This sentiment is echoed by others in the industry.

"To this point there has been little effect on the security industry overall," says Bob Shoremount, vice president, APS Corporation, Merrick, N.Y. "Some companies have been affected in areas where acqui-sitions took place before the five year waiting period, but the overall effect has been neutral. Most alarm companies develop a niche that works for them that they use to their advantage in selling their serv-ices."

"The Telecom Act has had generally neutral impact on the Security Industry so far," says Bart A. Did-den, president, NBFAA. The Regional Bell Operating Companies (RBOC) have been restricted in their ability to offer alarm services but market forces may have provided a similar limitation anyway. De-regulation of local carriers has added complexity to the introduction of DSL lines making it more diffi-cult to ensure that all providers offer services in a way that does not impact alarm transmissions over phone lines. For the most part consumers and businesses have yet to realize the predicted local compe-tition," Didden says.

Some, however, feel that the Act has had a positive impact on the security industry.

"I feel that, from the industry's point of view, the Telecom Act has been a success ? albeit a qualified one," says Cecil E. Hogan, president, Security Consultants, Inc., Memphis, Tenn., and sec-retary, National Burglar and Fire Alarm Association (NBFAA). "Not only is competition beginning to open up nearly everywhere," Hogan says, "but technology is providing alternatives today that were not generally available in 1996. The Bells have size, name recognition, and deep pockets, but so do all the national companies that we're used to competing with. We've learned that any company can compete by providing quality installations and service. Today we have Internet monitoring capability, affordable & reliable two-way radio, and competing telco providers. Most dealers today have also diversified much more than they were in '96. Many now install and service telephone systems, satellite dishes, home automation systems, you name it. The entrepreneurs of this industry are survivors, and they will find a way to compete."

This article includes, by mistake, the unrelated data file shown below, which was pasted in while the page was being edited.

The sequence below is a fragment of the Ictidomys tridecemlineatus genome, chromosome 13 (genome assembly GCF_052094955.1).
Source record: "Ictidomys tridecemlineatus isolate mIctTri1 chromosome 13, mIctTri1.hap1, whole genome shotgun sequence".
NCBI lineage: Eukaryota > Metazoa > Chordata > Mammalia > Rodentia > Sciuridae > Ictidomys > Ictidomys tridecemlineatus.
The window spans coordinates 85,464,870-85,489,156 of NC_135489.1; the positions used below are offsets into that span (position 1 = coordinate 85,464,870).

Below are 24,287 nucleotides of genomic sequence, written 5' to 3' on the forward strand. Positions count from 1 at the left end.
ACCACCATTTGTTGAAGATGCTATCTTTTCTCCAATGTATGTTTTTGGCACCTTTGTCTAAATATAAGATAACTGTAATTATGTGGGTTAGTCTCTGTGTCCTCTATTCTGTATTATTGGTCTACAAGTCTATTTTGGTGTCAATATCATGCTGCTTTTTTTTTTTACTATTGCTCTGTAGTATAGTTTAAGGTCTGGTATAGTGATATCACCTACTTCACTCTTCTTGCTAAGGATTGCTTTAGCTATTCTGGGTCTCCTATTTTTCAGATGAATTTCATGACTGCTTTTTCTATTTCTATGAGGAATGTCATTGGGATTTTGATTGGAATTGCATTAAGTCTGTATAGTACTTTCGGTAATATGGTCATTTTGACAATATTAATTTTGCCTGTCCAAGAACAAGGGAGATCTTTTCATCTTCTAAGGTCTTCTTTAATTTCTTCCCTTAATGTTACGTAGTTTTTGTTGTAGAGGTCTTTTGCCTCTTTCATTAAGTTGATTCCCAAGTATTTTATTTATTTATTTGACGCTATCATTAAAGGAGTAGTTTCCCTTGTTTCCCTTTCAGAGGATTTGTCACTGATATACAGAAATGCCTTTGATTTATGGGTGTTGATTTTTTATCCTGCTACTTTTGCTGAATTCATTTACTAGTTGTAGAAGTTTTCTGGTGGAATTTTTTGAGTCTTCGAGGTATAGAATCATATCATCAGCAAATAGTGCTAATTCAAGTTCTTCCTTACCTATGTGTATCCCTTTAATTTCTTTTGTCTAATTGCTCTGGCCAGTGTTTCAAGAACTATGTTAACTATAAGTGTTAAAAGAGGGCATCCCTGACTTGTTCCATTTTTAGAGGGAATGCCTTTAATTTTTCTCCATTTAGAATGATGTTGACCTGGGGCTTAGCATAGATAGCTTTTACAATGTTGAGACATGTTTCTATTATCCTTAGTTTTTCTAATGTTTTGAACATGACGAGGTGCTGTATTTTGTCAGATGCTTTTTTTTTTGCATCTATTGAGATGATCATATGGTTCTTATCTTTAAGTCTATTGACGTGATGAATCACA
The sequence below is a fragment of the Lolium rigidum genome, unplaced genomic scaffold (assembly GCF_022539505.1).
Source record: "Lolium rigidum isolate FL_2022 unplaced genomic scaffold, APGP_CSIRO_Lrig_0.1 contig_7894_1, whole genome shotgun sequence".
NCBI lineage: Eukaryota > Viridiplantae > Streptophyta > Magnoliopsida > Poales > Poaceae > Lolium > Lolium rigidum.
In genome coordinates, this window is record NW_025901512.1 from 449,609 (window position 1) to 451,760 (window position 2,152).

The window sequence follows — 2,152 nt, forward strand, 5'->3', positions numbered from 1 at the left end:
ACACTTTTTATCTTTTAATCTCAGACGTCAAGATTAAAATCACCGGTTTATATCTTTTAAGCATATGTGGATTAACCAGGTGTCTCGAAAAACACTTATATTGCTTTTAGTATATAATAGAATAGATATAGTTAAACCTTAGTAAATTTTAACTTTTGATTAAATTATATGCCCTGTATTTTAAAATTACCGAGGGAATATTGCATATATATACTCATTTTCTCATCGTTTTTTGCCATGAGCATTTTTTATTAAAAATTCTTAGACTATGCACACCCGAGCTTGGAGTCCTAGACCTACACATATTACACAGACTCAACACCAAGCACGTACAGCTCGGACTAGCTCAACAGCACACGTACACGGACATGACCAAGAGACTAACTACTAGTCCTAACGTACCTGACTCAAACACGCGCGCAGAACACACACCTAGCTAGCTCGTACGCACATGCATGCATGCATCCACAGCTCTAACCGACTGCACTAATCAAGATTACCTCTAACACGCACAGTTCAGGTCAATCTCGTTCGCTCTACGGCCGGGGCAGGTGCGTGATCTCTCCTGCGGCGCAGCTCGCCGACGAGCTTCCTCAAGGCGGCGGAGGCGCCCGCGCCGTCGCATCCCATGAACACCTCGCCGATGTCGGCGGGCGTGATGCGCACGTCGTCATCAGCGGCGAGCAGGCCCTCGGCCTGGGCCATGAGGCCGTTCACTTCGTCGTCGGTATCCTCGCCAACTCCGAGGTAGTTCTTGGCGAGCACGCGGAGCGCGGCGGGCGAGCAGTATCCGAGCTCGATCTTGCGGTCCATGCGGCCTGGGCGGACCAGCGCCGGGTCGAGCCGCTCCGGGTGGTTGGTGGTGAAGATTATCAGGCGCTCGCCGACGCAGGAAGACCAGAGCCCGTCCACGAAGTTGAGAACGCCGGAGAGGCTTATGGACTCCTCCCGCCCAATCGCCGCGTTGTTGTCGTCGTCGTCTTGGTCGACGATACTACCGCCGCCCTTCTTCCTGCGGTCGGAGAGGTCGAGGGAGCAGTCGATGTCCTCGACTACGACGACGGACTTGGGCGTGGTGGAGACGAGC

New Administration, New Expectations?

What about the effects of the baton pass from one administration to the next?

"I don't expect the new administration to want to make any major changes," Shoremount says.

This opinion, however, represents the mintority.

"New leadership at the Federal Communications Commission (FCC) and Department of Justice will bring new more business-friendly standards for implementing the Act. Focus will continue to be on ef-forts to increase competition locally and the FCC will have its hands full on efforts to implement En-hanced 911, Low Power FM Radio Service, high definition TV along with steps to increase the amount of spectrum available for cellular phones and other wireless applications," Didden says.